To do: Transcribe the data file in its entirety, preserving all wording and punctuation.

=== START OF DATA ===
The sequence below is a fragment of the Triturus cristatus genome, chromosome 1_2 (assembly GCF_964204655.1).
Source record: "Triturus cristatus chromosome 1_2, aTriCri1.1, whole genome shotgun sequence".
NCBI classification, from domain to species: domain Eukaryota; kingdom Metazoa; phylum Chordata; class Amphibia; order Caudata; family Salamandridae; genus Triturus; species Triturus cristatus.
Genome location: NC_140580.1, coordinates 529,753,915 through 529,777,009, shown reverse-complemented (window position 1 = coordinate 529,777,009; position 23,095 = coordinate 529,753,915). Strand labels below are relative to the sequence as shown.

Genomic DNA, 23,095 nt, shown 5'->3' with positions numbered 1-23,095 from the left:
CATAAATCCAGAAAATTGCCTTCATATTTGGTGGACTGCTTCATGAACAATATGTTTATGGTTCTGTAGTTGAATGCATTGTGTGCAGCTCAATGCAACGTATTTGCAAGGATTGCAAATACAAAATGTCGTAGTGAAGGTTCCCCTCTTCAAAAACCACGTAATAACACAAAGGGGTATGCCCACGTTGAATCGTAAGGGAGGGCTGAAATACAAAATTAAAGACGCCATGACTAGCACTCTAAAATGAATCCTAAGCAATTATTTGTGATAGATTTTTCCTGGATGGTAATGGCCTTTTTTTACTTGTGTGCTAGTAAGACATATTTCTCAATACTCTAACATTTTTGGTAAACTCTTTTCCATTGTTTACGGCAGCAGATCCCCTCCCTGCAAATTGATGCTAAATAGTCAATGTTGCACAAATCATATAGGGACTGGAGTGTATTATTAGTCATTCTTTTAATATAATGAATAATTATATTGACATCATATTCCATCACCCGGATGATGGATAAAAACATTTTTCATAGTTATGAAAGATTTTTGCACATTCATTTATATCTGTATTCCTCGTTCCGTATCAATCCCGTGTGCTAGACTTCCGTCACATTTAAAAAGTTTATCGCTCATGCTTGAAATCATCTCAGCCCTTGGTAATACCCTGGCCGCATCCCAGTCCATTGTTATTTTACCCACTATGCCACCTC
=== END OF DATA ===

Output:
The sequence below is a fragment of the Triturus cristatus genome, chromosome 1_2 (assembly GCF_964204655.1).
Source record: "Triturus cristatus chromosome 1_2, aTriCri1.1, whole genome shotgun sequence".
NCBI classification, from domain to species: domain Eukaryota; kingdom Metazoa; phylum Chordata; class Amphibia; order Caudata; family Salamandridae; genus Triturus; species Triturus cristatus.
Genome location: NC_140580.1, coordinates 529,753,915 through 529,777,009, shown reverse-complemented (window position 1 = coordinate 529,777,009; position 23,095 = coordinate 529,753,915). Strand labels below are relative to the sequence as shown.

Genomic DNA, 23,095 nt, shown 5'->3' with positions numbered 1-23,095 from the left:
CATAAATCCAGAAAATTGCCTTCATATTTGGTGGACTGCTTCATGAACAATATGTTTATGGTTCTGTAGTTGAATGCATTGTGTGCAGCTCAATGCAACGTATTTGCAAGGATTGCAAATACAAAATGTCGTAGTGAAGGTTCCCCTCTTCAAAAACCACGTAATAACACAAAGGGGTATGCCCACGTTGAATCGTAAGGGAGGGCTGAAATACAAAATTAAAGACGCCATGACTAGCACTCTAAAATGAATCCTAAGCAATTATTTGTGATAGATTTTTCCTGGATGGTAATGGCCTTTTTTTACTTGTGTGCTAGTAAGACATATTTCTCAATACTCTAACATTTTTGGTAAACTCTTTTCCATTGTTTACGGCAGCAGATCCCCTCCCTGCAAATTGATGCTAAATAGTCAATGTTGCACAAATCATATAGGGACTGGAGTGTATTATTAGTCATTCTTTTAATATAATGAATAATTATATTGACATCATATTCCATCACCCGGATGATGGATAAAAACATTTTTCATAGTTATGAAAGATTTTTGCACATTCATTTATATCTGTATTCCTCGTTCCGTATCAATCCCGTGTGCTAGACTTCCGTCACATTTAAAAAGTTTATCGCTCATGCTTGAAATCATCTCAGCCCTTGGTAATACCCTGGCCGCATCCCAGTCCATTGTTATTTTACCCACTATGCCACCTC